Publications & Reports

Nonrandom Selection and Multiple Blood Feeding of Human Hosts by Anopheles Vectors: Implications for Malaria Transmission in Papua New Guinea.

Keven JB, Katusele M, Vinit R, Rodríguez-Rodríguez D, Hetzel MW, Robinson LJ, Laman M, Karl S, Foran DR, Walker ED
Department of Microbiology and Molecular Genetics, and Department of Entomology, Michigan State University, East Lansing, Michigan.


Nonrandom selection and multiple blood feeding of human hosts by Anopheles mosquitoes may exacerbate malaria transmission. Both patterns of blood feeding and their relationship to malaria epidemiology were investigated in Anopheles vectors in Papua New Guinea (PNG). Blood samples from humans and mosquito blood meals were collected in villages and human genetic profiles (“fingerprints”) were analyzed by genotyping 23 microsatellites and a sex-specific marker. Frequency of blood meals acquired from different humans, identified by unique genetic profiles, was fitted to Poisson and negative binomial distributions to test for nonrandom patterns of host selection. Blood meals with more than one genetic profiles were classified as mosquitoes that fed on multiple humans. The age of a person bitten by a mosquito was determined by matching the blood-meal genetic profile to the villagers' genetic profiles. Malaria infection in humans was determined by PCR test of blood samples. The results show nonrandom distribution of blood feeding among humans, with biased selection toward males and individuals aged 15-30 years. Prevalence of Plasmodium falciparum infection was higher in this age group, suggesting males in this age range could be super-spreaders of malaria parasites. The proportion of mosquitoes that fed on multiple humans ranged from 6% to 13% among villages. The patterns of host utilization observed here can amplify transmission and contribute to the persistence of malaria in PNG despite efforts to suppress it with insecticidal bed nets. Excessive feeding on males aged 15-30 years underscores the importance of targeted interventions focusing on this demographic group.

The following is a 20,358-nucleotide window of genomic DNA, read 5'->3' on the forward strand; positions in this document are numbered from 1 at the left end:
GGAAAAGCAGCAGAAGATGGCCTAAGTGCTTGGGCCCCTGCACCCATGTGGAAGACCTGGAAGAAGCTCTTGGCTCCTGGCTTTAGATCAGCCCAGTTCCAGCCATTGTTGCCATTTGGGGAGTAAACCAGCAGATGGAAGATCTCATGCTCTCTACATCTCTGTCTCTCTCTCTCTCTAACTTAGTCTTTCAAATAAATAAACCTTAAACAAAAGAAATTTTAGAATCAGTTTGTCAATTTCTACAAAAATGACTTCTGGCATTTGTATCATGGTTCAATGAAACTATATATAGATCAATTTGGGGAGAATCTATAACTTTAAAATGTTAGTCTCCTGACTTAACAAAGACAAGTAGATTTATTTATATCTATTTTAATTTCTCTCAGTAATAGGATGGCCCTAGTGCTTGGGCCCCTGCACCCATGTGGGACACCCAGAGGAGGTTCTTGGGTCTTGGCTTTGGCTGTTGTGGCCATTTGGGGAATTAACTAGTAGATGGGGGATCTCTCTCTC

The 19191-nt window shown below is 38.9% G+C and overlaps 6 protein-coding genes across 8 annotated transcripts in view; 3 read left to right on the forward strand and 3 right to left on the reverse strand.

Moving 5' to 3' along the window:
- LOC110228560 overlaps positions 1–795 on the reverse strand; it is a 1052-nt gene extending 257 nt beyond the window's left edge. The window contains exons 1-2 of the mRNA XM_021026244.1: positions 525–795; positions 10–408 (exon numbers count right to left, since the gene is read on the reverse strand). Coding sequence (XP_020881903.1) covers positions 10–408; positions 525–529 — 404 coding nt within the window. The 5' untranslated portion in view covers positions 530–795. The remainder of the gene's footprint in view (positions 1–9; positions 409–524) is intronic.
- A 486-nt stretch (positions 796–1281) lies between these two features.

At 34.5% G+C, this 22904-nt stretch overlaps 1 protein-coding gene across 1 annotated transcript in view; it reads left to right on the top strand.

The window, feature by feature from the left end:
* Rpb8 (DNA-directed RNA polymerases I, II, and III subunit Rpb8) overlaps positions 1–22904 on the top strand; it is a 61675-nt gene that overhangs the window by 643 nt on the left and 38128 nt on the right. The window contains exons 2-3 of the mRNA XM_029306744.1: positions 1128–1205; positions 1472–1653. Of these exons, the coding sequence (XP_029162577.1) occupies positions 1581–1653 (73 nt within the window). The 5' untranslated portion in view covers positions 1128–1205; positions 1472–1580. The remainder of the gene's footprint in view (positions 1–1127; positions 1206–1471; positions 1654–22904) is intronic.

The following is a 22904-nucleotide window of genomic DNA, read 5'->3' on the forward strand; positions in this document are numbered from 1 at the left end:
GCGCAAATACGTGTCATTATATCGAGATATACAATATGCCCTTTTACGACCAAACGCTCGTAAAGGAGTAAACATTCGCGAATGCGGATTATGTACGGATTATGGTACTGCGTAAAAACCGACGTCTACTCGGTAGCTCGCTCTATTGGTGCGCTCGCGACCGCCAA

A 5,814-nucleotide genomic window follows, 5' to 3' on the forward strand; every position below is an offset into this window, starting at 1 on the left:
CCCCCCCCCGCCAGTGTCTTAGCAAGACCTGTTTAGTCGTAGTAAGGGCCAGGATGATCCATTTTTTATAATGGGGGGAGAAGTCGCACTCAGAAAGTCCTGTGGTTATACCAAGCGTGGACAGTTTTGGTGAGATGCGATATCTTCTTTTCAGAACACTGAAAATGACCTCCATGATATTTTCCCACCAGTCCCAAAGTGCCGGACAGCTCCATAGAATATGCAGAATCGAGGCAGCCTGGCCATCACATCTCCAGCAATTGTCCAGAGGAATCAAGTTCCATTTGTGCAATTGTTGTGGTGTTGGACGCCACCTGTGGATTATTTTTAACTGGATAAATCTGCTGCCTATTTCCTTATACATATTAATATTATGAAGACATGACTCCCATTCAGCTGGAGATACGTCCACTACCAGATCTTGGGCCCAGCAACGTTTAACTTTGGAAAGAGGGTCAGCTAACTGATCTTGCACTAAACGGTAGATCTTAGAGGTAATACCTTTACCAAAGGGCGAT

Link to publisher’s web site


  • Journal: The American Journal of Tropical Medicine and Hygiene
  • Published: 27/09/2021
  • Volume: 105
  • Issue: 6
  • Pagination: 1747-1758